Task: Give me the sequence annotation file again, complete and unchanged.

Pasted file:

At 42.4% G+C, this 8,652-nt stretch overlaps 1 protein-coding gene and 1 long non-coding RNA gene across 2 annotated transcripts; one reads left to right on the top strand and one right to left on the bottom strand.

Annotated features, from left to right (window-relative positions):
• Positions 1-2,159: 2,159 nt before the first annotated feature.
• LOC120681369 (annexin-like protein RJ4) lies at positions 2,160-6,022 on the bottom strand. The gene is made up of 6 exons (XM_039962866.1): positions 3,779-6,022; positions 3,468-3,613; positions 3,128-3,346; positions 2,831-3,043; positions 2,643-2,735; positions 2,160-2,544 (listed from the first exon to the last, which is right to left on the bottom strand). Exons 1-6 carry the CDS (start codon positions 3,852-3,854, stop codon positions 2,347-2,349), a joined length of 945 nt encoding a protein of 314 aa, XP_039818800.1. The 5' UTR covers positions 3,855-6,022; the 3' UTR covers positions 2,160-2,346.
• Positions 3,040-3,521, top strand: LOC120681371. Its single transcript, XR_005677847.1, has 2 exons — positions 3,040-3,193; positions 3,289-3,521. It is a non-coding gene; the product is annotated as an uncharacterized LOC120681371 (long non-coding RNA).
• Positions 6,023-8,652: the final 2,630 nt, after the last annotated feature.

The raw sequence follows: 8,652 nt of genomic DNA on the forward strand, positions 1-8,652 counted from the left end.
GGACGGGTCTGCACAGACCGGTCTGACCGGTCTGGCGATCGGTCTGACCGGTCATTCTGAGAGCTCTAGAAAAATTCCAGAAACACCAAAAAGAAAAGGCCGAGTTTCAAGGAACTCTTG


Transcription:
At 42.4% G+C, this 8,652-nt stretch overlaps 1 protein-coding gene and 1 long non-coding RNA gene across 2 annotated transcripts; one reads left to right on the top strand and one right to left on the bottom strand.

Annotated features, from left to right (window-relative positions):
• Positions 1-2,159: 2,159 nt before the first annotated feature.
• LOC120681369 (annexin-like protein RJ4) lies at positions 2,160-6,022 on the bottom strand. The gene is made up of 6 exons (XM_039962866.1): positions 3,779-6,022; positions 3,468-3,613; positions 3,128-3,346; positions 2,831-3,043; positions 2,643-2,735; positions 2,160-2,544 (listed from the first exon to the last, which is right to left on the bottom strand). Exons 1-6 carry the CDS (start codon positions 3,852-3,854, stop codon positions 2,347-2,349), a joined length of 945 nt encoding a protein of 314 aa, XP_039818800.1. The 5' UTR covers positions 3,855-6,022; the 3' UTR covers positions 2,160-2,346.
• Positions 3,040-3,521, top strand: LOC120681371. Its single transcript, XR_005677847.1, has 2 exons — positions 3,040-3,193; positions 3,289-3,521. It is a non-coding gene; the product is annotated as an uncharacterized LOC120681371 (long non-coding RNA).
• Positions 6,023-8,652: the final 2,630 nt, after the last annotated feature.

The raw sequence follows: 8,652 nt of genomic DNA on the forward strand, positions 1-8,652 counted from the left end.
GGACGGGTCTGCACAGACCGGTCTGACCGGTCTGGCGATCGGTCTGACCGGTCATTCTGAGAGCTCTAGAAAAATTCCAGAAACACCAAAAAGAAAAGGCCGAGTTTCAAGGAACTCTTG